Raising many questions

Raising many questions

A file picture of iron ore mining in Karnataka. DH Photo

With the mushrooming of illegal mining and the criticism of large number of tribals living in mining areas forced into joining Maoist activities due to deprivation of forest wealth, the Centre was under pressure from various sections to replace the archaic law and make it more people and industry-friendly.

Indeed, the Ministry of Mines had to struggle a lot to finalise the bill with the push and pull from various sectors on a number of issues. While framing the new law, illegal mining was thriving across the country, especially, in ore-rich states like Karnataka, Odisha, Chattisgarh, Goa, Jharkhand and Andhra Pradesh. After consulting all the stake holders, the bill got the stamp from the Union Cabinet recently and is likely to table in the winter session of Parliament beginning from the third week of November for its approval.

The new MMDR Bill, which aims to increase revenues by bringing in concepts of price discovery and true value, ensuring equity, fair play, transparency and promoting scientific mining and sustainable development, also raised many questions about the government levies.

The new law has proposed automatic mining approvals once a discovery is made after looking at the prospects. Currently, miners need separate approvals for surveying deposits, prospecting and mining.

Another feature of the bill is that mining leases will be freely transferable and will mostly be granted through competitive bidding, with some preference given to state-run companies whenever they face a resource crunch.

The core of the bill is a provision for 26 per cent profit-sharing by coal miners and an amount equivalent to royalty by people affected by the project. In the case of non-coal miners, the new law will provide for payment of an amount equivalent to royalty paid to the state government to persons affected by the project. As per the new bill, a Mineral Development Fund will be created in every district, in which profit and royalty shared by miners will be deposited and spent on the local population and area development.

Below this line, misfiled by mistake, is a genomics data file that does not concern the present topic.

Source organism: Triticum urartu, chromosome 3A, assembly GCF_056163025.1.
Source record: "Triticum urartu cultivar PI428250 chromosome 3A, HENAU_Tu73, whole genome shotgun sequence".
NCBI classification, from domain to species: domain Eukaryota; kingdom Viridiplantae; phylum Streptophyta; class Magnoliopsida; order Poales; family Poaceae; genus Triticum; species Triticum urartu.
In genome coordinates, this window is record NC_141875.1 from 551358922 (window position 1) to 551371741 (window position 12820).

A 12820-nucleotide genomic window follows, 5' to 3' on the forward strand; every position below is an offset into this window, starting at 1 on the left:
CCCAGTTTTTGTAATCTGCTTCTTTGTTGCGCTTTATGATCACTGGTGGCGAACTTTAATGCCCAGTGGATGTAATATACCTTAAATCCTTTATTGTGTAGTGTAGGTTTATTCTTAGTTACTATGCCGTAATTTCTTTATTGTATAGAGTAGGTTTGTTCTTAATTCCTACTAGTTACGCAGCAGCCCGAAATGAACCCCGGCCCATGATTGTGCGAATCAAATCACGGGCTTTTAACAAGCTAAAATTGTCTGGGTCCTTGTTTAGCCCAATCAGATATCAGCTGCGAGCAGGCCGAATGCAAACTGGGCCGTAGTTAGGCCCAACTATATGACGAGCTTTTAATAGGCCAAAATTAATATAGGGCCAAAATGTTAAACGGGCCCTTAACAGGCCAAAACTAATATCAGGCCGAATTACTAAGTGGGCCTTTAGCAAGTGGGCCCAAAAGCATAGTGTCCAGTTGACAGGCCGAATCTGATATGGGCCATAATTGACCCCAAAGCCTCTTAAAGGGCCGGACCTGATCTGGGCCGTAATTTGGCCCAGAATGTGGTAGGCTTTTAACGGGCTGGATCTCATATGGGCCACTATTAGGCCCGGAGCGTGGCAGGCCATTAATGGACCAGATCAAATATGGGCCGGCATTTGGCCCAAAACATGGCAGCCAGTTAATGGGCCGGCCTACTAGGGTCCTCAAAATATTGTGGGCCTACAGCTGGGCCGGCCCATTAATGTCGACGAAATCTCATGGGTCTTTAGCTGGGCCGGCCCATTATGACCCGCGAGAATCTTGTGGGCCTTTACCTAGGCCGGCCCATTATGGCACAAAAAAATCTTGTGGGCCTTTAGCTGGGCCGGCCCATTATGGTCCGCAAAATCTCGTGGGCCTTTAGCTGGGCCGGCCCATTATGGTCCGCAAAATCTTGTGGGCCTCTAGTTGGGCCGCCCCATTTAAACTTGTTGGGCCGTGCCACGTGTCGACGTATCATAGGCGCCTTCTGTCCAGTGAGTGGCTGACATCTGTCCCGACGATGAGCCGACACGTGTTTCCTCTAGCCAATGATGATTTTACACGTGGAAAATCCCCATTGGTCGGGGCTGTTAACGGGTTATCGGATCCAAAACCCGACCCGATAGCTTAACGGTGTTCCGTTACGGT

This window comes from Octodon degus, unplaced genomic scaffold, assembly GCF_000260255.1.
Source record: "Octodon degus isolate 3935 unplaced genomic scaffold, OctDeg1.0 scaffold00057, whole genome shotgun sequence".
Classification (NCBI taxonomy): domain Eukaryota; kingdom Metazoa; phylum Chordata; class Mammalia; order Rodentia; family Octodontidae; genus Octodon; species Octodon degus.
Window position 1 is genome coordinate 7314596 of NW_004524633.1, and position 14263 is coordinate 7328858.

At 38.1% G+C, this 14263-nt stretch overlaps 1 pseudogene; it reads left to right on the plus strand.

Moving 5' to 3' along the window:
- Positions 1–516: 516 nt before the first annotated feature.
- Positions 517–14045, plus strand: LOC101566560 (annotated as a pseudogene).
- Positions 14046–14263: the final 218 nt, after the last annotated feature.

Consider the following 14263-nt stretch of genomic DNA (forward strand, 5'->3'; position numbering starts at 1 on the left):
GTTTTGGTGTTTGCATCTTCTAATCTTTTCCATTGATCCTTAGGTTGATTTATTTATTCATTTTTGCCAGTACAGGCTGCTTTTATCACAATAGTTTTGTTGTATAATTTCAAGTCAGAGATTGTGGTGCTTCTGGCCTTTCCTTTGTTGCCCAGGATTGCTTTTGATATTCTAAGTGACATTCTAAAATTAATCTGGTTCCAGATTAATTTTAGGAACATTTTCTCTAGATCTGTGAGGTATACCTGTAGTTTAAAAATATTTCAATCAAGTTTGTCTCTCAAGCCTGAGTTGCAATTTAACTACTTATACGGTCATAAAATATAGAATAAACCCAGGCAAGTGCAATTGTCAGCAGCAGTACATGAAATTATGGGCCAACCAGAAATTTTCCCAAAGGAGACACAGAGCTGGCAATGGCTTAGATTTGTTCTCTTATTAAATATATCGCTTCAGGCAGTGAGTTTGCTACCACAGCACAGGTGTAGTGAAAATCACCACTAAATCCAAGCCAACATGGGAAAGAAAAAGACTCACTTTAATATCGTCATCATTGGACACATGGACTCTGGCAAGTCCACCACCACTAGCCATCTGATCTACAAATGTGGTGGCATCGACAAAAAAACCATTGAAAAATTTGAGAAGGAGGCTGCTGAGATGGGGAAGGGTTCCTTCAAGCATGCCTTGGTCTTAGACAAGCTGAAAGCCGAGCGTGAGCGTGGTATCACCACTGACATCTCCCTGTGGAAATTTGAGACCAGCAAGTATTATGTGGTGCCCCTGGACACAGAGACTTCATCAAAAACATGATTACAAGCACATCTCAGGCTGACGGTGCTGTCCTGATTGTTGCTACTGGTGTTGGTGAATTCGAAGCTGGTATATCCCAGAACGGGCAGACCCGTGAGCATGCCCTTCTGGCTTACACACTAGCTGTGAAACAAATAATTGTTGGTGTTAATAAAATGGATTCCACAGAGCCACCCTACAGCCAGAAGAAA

Apart from compensating project-affected people through profit-sharing and royalty, the new bill also obligates mining firms to pay a 10 per cent cess to state governments and 2.5 per cent to the Centre on the total royalty paid. This cess will be used to set up a fund that will focus on capacity building in the industry, such as research and introduction of scientific mining methods. The Ministry of Mines claims that the new bill has longer vision and will address all the industry issues including preventing illegal mining, value addition, investment and proper rehabilitation and resettlement policy.

However, the mining industry raised several questions about the provisions of the bill, complaining that it would harm the sector as it has a provision for imposing more levies by both central and state governments. The creation of Mineral Development Fund for which the mining companies have to make payment, will hit the financial health of the companies.

For instance, if the levy had been in force in 2010-11, it would have caused a 6 to 13 per cent fall in profit before tax of the leading mining companies like Sesa Goa Limited, Hindustan Copper Limited or Hindustan Zinc Limited. For coal companies and their investors, the new bill would hit even harder. While net profit is calculated at the corporate level, a fund has to be created at the district level. How this is to be determined will become a contentious issue, says an industry expert.

Indeed, the bill will have a significant impact on the companies’ finances and is likely to hurt cash flows and earnings. To absorb all costs, companies may seek to pass on these costs to customers.

“The doubling of royalty payments will make it unattractive for the private sector to invest in mining,” said Federation of Indian Mineral Industries Secretary General R K Sharma, adding, “Unless you are able to attract investors, how will you develop mines and the local area?”